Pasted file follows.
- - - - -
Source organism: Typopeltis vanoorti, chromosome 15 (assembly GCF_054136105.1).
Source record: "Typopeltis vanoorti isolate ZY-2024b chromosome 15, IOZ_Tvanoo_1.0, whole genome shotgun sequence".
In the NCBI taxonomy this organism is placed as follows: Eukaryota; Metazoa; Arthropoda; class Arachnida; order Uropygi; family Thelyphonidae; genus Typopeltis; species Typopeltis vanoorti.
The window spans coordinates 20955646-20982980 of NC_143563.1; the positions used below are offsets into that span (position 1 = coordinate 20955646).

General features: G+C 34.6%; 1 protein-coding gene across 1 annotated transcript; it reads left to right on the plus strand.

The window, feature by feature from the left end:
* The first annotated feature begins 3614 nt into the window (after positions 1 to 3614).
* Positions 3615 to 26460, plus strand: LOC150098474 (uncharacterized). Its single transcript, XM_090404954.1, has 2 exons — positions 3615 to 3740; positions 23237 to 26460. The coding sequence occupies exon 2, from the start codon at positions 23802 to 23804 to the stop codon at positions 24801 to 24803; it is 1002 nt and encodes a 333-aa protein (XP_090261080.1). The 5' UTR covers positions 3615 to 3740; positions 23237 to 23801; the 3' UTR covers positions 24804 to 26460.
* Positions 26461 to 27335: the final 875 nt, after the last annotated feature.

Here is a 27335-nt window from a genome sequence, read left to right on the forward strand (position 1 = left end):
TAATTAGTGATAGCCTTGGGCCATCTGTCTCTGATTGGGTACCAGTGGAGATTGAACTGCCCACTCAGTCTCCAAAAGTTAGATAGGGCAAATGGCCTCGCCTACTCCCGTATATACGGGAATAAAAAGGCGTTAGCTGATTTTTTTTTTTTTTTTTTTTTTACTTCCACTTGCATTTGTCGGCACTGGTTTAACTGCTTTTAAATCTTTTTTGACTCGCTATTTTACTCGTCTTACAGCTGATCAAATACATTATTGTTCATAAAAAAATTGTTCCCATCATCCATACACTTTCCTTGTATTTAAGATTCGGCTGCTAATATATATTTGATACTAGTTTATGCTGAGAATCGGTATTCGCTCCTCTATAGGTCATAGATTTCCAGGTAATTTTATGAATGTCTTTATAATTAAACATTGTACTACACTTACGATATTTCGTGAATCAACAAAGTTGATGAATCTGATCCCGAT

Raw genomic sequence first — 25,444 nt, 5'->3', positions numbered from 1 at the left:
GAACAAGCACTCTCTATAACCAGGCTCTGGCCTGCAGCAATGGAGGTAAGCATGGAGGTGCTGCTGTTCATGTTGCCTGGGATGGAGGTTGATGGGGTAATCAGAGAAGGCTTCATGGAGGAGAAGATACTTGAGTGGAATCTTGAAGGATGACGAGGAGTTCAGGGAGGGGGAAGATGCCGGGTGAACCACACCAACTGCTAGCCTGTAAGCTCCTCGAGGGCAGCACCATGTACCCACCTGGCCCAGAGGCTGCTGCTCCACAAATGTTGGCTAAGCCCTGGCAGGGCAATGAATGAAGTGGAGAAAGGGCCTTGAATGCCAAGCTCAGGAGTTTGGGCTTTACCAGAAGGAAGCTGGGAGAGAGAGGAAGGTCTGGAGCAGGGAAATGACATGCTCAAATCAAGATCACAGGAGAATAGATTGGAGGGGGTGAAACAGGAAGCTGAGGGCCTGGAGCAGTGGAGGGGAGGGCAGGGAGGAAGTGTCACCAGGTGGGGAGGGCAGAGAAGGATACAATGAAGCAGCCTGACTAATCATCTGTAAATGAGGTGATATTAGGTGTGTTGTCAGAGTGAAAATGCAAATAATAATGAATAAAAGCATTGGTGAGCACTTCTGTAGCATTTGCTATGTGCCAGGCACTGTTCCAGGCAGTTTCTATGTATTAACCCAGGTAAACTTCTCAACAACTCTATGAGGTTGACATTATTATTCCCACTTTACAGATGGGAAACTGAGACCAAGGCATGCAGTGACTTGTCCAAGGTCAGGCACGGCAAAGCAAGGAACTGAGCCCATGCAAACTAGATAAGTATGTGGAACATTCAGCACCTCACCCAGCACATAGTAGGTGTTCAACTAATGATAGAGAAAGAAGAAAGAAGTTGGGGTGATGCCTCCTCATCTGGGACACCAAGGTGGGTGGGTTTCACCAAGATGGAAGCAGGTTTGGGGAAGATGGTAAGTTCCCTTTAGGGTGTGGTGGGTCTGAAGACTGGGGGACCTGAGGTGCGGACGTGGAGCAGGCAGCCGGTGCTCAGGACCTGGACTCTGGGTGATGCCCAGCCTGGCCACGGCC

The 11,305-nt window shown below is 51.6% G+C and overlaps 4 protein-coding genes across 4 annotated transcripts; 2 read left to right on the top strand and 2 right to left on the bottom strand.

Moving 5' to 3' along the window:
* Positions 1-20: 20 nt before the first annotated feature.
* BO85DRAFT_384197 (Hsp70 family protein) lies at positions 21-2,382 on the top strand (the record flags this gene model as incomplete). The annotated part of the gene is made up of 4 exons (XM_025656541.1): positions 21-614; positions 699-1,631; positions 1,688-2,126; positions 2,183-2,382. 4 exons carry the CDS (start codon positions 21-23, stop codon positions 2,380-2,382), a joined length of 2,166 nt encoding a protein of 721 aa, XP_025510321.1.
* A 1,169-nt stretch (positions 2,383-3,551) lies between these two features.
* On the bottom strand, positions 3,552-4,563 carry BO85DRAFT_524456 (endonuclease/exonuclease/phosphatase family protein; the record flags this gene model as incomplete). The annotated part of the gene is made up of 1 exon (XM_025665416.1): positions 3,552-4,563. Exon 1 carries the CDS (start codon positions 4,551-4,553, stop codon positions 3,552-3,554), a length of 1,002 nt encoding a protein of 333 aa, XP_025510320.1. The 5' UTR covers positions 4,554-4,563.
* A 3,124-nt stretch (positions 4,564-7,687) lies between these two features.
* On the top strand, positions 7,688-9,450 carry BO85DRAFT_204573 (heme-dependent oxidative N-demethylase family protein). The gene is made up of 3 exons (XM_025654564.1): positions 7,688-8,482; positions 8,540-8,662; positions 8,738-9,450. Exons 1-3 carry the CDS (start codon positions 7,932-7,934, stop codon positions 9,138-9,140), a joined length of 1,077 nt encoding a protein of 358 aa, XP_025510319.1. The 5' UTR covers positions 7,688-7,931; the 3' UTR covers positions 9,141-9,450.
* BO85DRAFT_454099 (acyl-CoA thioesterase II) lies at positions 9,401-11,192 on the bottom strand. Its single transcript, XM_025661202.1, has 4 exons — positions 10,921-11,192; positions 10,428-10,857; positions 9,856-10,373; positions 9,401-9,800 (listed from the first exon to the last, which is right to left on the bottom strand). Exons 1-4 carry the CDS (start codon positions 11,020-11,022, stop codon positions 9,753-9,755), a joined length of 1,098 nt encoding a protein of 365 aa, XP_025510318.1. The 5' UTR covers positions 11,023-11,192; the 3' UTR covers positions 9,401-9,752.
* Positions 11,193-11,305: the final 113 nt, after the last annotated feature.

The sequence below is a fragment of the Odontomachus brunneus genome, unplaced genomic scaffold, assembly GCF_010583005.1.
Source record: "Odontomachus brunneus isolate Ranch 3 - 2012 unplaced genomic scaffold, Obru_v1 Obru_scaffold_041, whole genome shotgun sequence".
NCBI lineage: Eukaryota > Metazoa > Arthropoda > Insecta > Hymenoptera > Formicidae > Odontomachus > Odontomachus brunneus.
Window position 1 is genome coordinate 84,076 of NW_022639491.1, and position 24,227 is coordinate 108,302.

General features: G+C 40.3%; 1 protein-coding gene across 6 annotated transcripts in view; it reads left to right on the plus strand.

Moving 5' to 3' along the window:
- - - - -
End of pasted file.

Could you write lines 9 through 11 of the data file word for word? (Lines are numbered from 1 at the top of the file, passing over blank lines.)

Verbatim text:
* Positions 26461 to 27335: the final 875 nt, after the last annotated feature.

Here is a 27335-nt window from a genome sequence, read left to right on the forward strand (position 1 = left end):
TAATTAGTGATAGCCTTGGGCCATCTGTCTCTGATTGGGTACCAGTGGAGATTGAACTGCCCACTCAGTCTCCAAAAGTTAGATAGGGCAAATGGCCTCGCCTACTCCCGTATATACGGGAATAAAAAGGCGTTAGCTGATTTTTTTTTTTTTTTTTTTTTTACTTCCACTTGCATTTGTCGGCACTGGTTTAACTGCTTTTAAATCTTTTTTGACTCGCTATTTTACTCGTCTTACAGCTGATCAAATACATTATTGTTCATAAAAAAATTGTTCCCATCATCCATACACTTTCCTTGTATTTAAGATTCGGCTGCTAATATATATTTGATACTAGTTTATGCTGAGAATCGGTATTCGCTCCTCTATAGGTCATAGATTTCCAGGTAATTTTATGAATGTCTTTATAATTAAACATTGTACTACACTTACGATATTTCGTGAATCAACAAAGTTGATGAATCTGATCCCGAT